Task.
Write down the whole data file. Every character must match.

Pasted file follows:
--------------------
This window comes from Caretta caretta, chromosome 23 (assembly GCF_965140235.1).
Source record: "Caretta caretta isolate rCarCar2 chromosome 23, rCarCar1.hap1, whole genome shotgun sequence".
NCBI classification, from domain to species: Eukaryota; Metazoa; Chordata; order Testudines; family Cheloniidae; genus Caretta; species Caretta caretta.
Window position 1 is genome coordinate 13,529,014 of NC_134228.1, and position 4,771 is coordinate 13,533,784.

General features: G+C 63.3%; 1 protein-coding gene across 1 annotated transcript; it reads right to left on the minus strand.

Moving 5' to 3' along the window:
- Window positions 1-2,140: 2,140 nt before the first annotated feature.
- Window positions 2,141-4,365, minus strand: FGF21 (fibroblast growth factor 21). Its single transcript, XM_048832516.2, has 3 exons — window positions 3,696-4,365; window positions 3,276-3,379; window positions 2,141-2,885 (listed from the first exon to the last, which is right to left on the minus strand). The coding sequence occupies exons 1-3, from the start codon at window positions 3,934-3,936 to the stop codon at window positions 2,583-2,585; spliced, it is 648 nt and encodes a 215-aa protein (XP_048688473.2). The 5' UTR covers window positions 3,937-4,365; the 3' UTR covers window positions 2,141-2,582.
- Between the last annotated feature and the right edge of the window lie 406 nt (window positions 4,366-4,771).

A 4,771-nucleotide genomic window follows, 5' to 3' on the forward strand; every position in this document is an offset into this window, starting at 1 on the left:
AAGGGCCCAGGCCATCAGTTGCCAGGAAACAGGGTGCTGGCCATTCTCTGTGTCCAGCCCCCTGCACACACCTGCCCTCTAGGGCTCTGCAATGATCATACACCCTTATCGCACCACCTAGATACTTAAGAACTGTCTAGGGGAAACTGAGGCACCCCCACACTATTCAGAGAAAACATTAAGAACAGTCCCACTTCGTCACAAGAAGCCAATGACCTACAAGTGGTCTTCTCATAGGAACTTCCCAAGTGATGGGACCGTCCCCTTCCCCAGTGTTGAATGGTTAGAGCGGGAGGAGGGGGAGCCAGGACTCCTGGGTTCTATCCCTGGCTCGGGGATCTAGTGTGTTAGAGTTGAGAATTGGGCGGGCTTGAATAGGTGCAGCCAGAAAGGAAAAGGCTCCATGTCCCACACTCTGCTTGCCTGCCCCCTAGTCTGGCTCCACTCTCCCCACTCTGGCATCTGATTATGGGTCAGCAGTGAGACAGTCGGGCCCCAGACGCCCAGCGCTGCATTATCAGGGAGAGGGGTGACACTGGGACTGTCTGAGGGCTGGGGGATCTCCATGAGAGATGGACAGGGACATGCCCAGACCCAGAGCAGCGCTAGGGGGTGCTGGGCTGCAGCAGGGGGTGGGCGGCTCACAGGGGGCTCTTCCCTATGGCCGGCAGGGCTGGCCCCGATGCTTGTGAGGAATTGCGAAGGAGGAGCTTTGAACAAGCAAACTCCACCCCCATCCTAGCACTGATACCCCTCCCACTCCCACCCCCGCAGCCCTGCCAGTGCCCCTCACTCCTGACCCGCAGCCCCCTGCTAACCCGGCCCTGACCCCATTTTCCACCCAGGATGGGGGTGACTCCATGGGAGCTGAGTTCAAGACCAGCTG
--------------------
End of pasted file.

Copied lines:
This window comes from Caretta caretta, chromosome 23 (assembly GCF_965140235.1).
Source record: "Caretta caretta isolate rCarCar2 chromosome 23, rCarCar1.hap1, whole genome shotgun sequence".
NCBI classification, from domain to species: Eukaryota; Metazoa; Chordata; order Testudines; family Cheloniidae; genus Caretta; species Caretta caretta.
Window position 1 is genome coordinate 13,529,014 of NC_134228.1, and position 4,771 is coordinate 13,533,784.

General features: G+C 63.3%; 1 protein-coding gene across 1 annotated transcript; it reads right to left on the minus strand.

Moving 5' to 3' along the window:
- Window positions 1-2,140: 2,140 nt before the first annotated feature.
- Window positions 2,141-4,365, minus strand: FGF21 (fibroblast growth factor 21). Its single transcript, XM_048832516.2, has 3 exons — window positions 3,696-4,365; window positions 3,276-3,379; window positions 2,141-2,885 (listed from the first exon to the last, which is right to left on the minus strand). The coding sequence occupies exons 1-3, from the start codon at window positions 3,934-3,936 to the stop codon at window positions 2,583-2,585; spliced, it is 648 nt and encodes a 215-aa protein (XP_048688473.2). The 5' UTR covers window positions 3,937-4,365; the 3' UTR covers window positions 2,141-2,582.
- Between the last annotated feature and the right edge of the window lie 406 nt (window positions 4,366-4,771).

A 4,771-nucleotide genomic window follows, 5' to 3' on the forward strand; every position in this document is an offset into this window, starting at 1 on the left:
AAGGGCCCAGGCCATCAGTTGCCAGGAAACAGGGTGCTGGCCATTCTCTGTGTCCAGCCCCCTGCACACACCTGCCCTCTAGGGCTCTGCAATGATCATACACCCTTATCGCACCACCTAGATACTTAAGAACTGTCTAGGGGAAACTGAGGCACCCCCACACTATTCAGAGAAAACATTAAGAACAGTCCCACTTCGTCACAAGAAGCCAATGACCTACAAGTGGTCTTCTCATAGGAACTTCCCAAGTGATGGGACCGTCCCCTTCCCCAGTGTTGAATGGTTAGAGCGGGAGGAGGGGGAGCCAGGACTCCTGGGTTCTATCCCTGGCTCGGGGATCTAGTGTGTTAGAGTTGAGAATTGGGCGGGCTTGAATAGGTGCAGCCAGAAAGGAAAAGGCTCCATGTCCCACACTCTGCTTGCCTGCCCCCTAGTCTGGCTCCACTCTCCCCACTCTGGCATCTGATTATGGGTCAGCAGTGAGACAGTCGGGCCCCAGACGCCCAGCGCTGCATTATCAGGGAGAGGGGTGACACTGGGACTGTCTGAGGGCTGGGGGATCTCCATGAGAGATGGACAGGGACATGCCCAGACCCAGAGCAGCGCTAGGGGGTGCTGGGCTGCAGCAGGGGGTGGGCGGCTCACAGGGGGCTCTTCCCTATGGCCGGCAGGGCTGGCCCCGATGCTTGTGAGGAATTGCGAAGGAGGAGCTTTGAACAAGCAAACTCCACCCCCATCCTAGCACTGATACCCCTCCCACTCCCACCCCCGCAGCCCTGCCAGTGCCCCTCACTCCTGACCCGCAGCCCCCTGCTAACCCGGCCCTGACCCCATTTTCCACCCAGGATGGGGGTGACTCCATGGGAGCTGAGTTCAAGACCAGCTG